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INTERVIEW: Elvis hasn’t left the building

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Stand-up poet, comedian, and “walking shortbread tin”, Elvis McGonagall, a regular voice on Radio 4 and on stages across Britain, and for the past few years a Stroud resident, has a new book out. 

Elvis, who came to prominence at the Cheltenham Poetry Slam in 2003, has a neat and deadly line in scabrous satire, and happily, this shines through in Complete and Utter Cult!, published by Bristol’s own Burning Eye.

It’s hardly an ideal time for a stand-up poet who, like rock bands, relies on gigs to sell his merchandise, to put out a book, but as with his previous collection, Viva Loch Lomond, it’s a biting look at recent history.


In Complete and Utter Cult!, Elvis tackles everything from the pernicious effects of the patriarchy to disappearing rainforests via Brexit milkshakes and a pandemic. All the feel-good hits, in other words. It does at least contain ‘a love poem’. 

Stroud Times’ arts correspondent Adam Horovitz caught up with Elvis at a politely safe distance in the Gracelands Caravan park he claims to live in, to see how he was getting on in a world not ideally suited to people who thrive on bouncing around on stage on a regular basis.


Adam Horovitz: How has the pandemic affected your satirical eye? Is it easy to write at the moment?
Elvis McGonagall: My satirical eye is weeping bitter tears of despair because Boris Johnson has sat on satire and squashed it flat.
AH: Have you been touring the world on Zoom, when you weren’t recording for the radio? Is technology your friend?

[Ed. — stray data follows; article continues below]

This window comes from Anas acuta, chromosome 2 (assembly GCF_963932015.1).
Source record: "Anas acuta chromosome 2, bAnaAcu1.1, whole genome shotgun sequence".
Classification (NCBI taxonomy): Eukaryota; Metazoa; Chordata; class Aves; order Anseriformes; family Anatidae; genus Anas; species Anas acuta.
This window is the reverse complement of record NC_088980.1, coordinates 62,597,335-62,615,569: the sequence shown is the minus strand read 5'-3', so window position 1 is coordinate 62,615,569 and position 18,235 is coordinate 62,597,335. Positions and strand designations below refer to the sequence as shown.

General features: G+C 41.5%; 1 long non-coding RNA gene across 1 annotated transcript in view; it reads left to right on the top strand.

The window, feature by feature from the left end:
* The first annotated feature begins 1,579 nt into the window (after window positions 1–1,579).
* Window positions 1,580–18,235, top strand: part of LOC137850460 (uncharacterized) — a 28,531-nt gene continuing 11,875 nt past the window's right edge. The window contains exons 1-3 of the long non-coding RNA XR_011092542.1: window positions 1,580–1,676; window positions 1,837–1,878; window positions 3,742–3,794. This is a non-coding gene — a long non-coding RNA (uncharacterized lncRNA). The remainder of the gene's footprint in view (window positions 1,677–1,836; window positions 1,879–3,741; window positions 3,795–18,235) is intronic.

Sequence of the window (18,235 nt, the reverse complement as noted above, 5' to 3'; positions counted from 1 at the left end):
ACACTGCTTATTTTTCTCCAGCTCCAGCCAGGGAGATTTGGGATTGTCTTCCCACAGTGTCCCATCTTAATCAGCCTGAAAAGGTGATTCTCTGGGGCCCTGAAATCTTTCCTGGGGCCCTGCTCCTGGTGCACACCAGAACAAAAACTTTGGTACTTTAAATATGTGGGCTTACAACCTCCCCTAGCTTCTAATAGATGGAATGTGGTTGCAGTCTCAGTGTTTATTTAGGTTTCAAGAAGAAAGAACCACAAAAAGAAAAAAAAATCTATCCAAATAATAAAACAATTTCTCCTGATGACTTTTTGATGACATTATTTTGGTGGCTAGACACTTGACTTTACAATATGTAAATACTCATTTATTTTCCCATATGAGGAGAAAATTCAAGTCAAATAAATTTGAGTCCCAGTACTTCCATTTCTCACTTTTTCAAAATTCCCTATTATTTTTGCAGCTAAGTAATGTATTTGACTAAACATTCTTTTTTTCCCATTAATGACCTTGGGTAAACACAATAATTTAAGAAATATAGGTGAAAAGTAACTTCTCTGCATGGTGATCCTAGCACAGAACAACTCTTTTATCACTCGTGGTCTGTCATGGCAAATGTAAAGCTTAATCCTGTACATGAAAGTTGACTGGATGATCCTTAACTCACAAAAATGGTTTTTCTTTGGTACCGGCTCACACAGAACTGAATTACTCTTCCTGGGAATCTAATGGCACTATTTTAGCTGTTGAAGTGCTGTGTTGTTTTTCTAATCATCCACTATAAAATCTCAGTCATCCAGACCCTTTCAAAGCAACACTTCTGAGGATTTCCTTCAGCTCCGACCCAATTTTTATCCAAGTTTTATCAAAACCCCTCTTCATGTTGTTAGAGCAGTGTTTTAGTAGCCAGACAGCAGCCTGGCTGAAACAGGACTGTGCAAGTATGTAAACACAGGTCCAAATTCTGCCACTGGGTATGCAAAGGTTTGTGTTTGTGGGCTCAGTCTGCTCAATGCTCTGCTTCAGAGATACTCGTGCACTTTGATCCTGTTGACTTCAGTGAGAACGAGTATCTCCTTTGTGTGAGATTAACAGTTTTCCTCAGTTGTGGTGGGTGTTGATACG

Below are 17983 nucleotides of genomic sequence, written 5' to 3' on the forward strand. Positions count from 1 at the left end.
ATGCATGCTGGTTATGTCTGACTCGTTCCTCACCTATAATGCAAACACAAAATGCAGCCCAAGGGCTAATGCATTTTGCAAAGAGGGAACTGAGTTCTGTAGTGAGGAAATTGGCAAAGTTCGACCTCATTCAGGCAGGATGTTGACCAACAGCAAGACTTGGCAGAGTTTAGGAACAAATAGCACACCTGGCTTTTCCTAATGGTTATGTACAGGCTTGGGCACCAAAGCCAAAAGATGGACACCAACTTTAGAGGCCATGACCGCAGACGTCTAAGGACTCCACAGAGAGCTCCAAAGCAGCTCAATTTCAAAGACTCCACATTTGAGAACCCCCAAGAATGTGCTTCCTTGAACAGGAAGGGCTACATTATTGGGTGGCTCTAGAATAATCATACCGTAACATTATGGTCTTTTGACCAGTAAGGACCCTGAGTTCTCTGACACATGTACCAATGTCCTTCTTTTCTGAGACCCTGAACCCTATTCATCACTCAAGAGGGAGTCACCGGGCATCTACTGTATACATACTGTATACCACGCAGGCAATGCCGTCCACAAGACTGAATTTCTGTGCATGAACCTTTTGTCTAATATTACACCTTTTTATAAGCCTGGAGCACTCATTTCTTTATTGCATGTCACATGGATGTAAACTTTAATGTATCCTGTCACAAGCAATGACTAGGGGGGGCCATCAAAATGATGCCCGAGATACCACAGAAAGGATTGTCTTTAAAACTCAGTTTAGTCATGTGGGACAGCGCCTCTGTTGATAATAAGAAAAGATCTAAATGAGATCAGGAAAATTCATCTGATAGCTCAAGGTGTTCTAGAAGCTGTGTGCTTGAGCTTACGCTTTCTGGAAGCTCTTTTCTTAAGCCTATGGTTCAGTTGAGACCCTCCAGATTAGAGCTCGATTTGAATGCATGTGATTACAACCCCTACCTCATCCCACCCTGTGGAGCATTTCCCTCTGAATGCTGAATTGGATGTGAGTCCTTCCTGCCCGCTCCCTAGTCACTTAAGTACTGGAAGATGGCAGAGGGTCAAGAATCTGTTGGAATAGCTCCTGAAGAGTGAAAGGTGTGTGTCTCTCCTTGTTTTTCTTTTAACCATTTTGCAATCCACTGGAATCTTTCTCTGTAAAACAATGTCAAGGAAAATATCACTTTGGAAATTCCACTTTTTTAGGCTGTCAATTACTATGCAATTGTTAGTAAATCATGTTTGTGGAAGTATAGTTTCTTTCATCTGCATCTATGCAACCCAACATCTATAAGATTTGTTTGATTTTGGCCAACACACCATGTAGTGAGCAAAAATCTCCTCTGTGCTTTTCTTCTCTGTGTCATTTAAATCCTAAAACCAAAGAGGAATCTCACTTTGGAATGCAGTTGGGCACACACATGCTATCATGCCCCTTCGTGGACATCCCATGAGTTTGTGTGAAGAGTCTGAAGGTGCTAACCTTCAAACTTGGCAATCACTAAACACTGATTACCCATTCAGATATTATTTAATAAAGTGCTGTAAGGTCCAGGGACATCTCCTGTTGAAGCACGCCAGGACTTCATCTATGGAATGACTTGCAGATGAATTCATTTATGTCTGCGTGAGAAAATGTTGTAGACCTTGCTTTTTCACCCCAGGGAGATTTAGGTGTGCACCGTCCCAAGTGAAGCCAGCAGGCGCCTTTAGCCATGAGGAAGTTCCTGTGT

EM: I was dragged kicking and screaming into the world of Zoom. However, I now tap dance and do jazz hands there regularly. Watch this space.
AH: What, other than writing, has been keeping you sane of late? Have you developed a macrame habit? Do you have a sourdough starter you wrestle with daily? 
EM: My wife. And my day job as a butler to two elderly gentlemen. Of the feline variety. No macrame. No sourdough. No Zumba. I do enjoy cooking though – Mrs Elvis is very fond of my Asian coleslaw. Nice. Bob Mortimer’s tweets are good for mental health. As is a big, fat glass of whisky.
AH: The mythic Gracelands Caravan park you say you live in seems to be as moveable as the caravans it contains; how has it (and you) coped with being uprooted and parked up in a corner of Stroud?
EM: Parking up in Stroud has been a revelation. There is a level of creative lunacy that is reassuring. Plus people smile and say hello here. From behind their masks obvs.
AH: What are your immediate poetry plans (or plans of any kind!) once we are free of lockdown?
EM: “Plans”? “Free”? I admire your optimism. Not even Baldrick can make “plans” now. All we have is blind hope and flights of fancy. I’m dreaming of going to The Prince Albert for a pint then whisking Mrs Elvis away to a remote Greek island. As for “poetry plans” – just the usual sweating away at the coal-face of inspiration trusting that there may be live gigs again. Somewhere. Some day soon. 

 
Complete and Utter Cult! is available to order from Stroud Bookshop or Yellow Lighted Bookshop, until such time as you can get one from Elvis himself at the end of a gig. 

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